Just a few years ago, health foodies were at a fever pitch over quinoa, a protein-rich, gluten-free super grain grown in South America. While the crop maintains near-holy status in the wellness world—especially since the advent of the grain bowl—there’s a new grain in town that may just succeed to the throne of rice and pasta alternatives: baby quinoa.
What is baby quinoa? Similar in taste and composition to quinoa, “baby quinoa,” or kañiwa as it’s named, is smaller than quinoa, but it has more fiber. The ancient grain has been around for just as long, but health food brands have recently started to take notice of its exceptional nutritional value. In the words of the Magic 8 Ball, “signs point to yes” that kañiwa may soon be the most buzzed-about grain.
So what makes kañiwa so great?
Like quinoa, kañiwa is a great source of complete protein. This means it contains all of the essential amino acids your body cannot produce itself—and kañiwa actually has about 3% more protein than quinoa. It also has a higher amount of iron than quinoa; Kañiwa provides about 60% of your recommended daily allowance, whereas quinoa offers 15%.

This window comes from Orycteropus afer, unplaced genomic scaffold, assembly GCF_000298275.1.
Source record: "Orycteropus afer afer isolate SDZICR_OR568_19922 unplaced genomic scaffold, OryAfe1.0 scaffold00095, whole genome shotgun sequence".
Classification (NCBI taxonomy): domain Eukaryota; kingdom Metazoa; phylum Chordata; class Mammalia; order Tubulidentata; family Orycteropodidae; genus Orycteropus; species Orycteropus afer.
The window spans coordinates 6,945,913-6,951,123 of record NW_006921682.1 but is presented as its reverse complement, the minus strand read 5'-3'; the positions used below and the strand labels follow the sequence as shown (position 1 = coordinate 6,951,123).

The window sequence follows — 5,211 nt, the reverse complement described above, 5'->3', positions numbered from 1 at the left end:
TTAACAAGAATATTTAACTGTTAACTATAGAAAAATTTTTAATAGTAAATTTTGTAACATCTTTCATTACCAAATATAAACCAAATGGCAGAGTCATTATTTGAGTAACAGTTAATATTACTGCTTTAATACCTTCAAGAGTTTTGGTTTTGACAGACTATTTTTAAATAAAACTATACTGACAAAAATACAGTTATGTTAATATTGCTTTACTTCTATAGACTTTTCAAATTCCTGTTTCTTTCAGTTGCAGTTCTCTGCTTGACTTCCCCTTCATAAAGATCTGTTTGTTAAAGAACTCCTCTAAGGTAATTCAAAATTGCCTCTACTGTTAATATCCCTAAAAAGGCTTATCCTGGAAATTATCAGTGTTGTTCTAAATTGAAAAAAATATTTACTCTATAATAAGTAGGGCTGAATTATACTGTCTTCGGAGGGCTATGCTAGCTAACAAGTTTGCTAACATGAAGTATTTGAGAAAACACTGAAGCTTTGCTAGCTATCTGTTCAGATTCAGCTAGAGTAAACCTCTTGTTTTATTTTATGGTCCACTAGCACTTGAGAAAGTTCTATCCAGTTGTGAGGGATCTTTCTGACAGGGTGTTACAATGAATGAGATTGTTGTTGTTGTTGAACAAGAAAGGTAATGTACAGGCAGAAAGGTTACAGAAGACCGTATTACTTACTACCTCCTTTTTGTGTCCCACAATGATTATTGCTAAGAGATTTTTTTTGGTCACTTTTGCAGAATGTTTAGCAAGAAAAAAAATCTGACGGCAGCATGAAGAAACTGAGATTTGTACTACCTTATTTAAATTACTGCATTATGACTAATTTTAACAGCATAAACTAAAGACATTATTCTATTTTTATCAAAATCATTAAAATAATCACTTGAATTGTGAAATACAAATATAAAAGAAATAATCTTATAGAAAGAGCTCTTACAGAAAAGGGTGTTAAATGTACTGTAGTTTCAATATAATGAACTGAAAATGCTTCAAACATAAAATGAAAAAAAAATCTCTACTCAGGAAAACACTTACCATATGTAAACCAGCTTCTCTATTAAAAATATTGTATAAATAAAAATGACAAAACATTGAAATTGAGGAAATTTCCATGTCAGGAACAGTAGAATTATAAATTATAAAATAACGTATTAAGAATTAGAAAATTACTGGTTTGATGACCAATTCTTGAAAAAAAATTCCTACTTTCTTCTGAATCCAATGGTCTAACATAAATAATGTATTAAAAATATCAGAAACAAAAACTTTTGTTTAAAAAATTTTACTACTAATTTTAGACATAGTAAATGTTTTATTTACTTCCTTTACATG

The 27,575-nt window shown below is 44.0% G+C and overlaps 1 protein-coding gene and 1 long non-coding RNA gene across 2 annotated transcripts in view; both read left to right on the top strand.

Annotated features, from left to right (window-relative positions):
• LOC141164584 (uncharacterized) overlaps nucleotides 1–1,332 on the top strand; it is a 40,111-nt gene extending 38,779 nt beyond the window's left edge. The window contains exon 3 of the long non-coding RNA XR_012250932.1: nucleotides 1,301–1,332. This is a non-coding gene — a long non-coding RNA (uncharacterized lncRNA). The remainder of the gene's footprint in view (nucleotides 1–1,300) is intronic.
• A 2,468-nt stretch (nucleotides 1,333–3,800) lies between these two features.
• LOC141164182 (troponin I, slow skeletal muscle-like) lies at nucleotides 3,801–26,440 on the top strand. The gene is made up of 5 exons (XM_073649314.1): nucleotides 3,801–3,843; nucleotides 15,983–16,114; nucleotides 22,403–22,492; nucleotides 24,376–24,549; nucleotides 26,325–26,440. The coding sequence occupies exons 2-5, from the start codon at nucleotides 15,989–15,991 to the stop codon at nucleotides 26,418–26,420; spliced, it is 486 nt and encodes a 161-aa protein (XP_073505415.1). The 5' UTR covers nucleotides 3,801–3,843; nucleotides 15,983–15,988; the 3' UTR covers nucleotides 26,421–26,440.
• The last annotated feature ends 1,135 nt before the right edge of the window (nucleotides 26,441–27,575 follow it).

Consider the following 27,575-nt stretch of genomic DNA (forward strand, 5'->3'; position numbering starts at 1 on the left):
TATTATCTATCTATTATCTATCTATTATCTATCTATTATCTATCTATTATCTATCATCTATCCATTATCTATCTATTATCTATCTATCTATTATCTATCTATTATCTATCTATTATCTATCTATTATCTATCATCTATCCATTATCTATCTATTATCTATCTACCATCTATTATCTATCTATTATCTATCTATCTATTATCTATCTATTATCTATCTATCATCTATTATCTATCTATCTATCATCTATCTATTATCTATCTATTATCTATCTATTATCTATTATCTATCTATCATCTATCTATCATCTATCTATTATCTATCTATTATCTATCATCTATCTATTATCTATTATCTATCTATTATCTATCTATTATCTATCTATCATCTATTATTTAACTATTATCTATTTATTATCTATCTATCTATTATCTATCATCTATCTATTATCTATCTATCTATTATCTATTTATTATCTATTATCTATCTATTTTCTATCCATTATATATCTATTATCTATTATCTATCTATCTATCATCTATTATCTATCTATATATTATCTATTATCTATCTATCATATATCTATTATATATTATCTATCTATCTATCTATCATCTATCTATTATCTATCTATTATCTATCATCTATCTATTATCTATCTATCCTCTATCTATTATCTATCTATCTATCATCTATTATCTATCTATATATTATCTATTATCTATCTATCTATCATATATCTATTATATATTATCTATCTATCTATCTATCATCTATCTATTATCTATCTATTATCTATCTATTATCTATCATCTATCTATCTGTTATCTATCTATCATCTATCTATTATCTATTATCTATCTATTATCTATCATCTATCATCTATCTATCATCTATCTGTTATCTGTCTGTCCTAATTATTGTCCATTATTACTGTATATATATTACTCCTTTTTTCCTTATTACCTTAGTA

Kañiwa also has exceptionally high levels of flavonoids (again, even higher than quinoa). Flavonoids have great anti-aging benefits for the skin and help to prevent both cardiovascular and inflammatory diseases.
Like quinoa, kañiwa is also rich in many vitamins and minerals, including iron, vitamin B, vitamin E, magnesium, phosphorus, zinc, copper, and manganese. It’s also high in lysine, an essential amino acid.
Have you ever forgotten to rinse your quinoa before cooking it and then found it has a soapy, bitter flavor? That’s the saponins at work—this outer layer on quinoa is a molecule that lends a soapy flavor if not washed away thoroughly. Thankfully, kañiwa, unlike quinoa, has no saponins, so it doesn’t need to be rinsed before cooking—win! Anything to save you some time in the kitchen, right?
Delicious Taste and Texture
Though slightly different in taste, kañiwa has a similar nutty and slightly sweet flavor to quinoa. Because of this, it can be enjoyed in practically every way you might use quinoa, from grain bowls to stir fry to wraps to baked goods. It also cooks in essentially the same way. However, it doesn’t fluff quite like quinoa does, but it doesn’t congeal either, as other grains like millet do.
Have you tried kañiwa? Will you be looking out for it?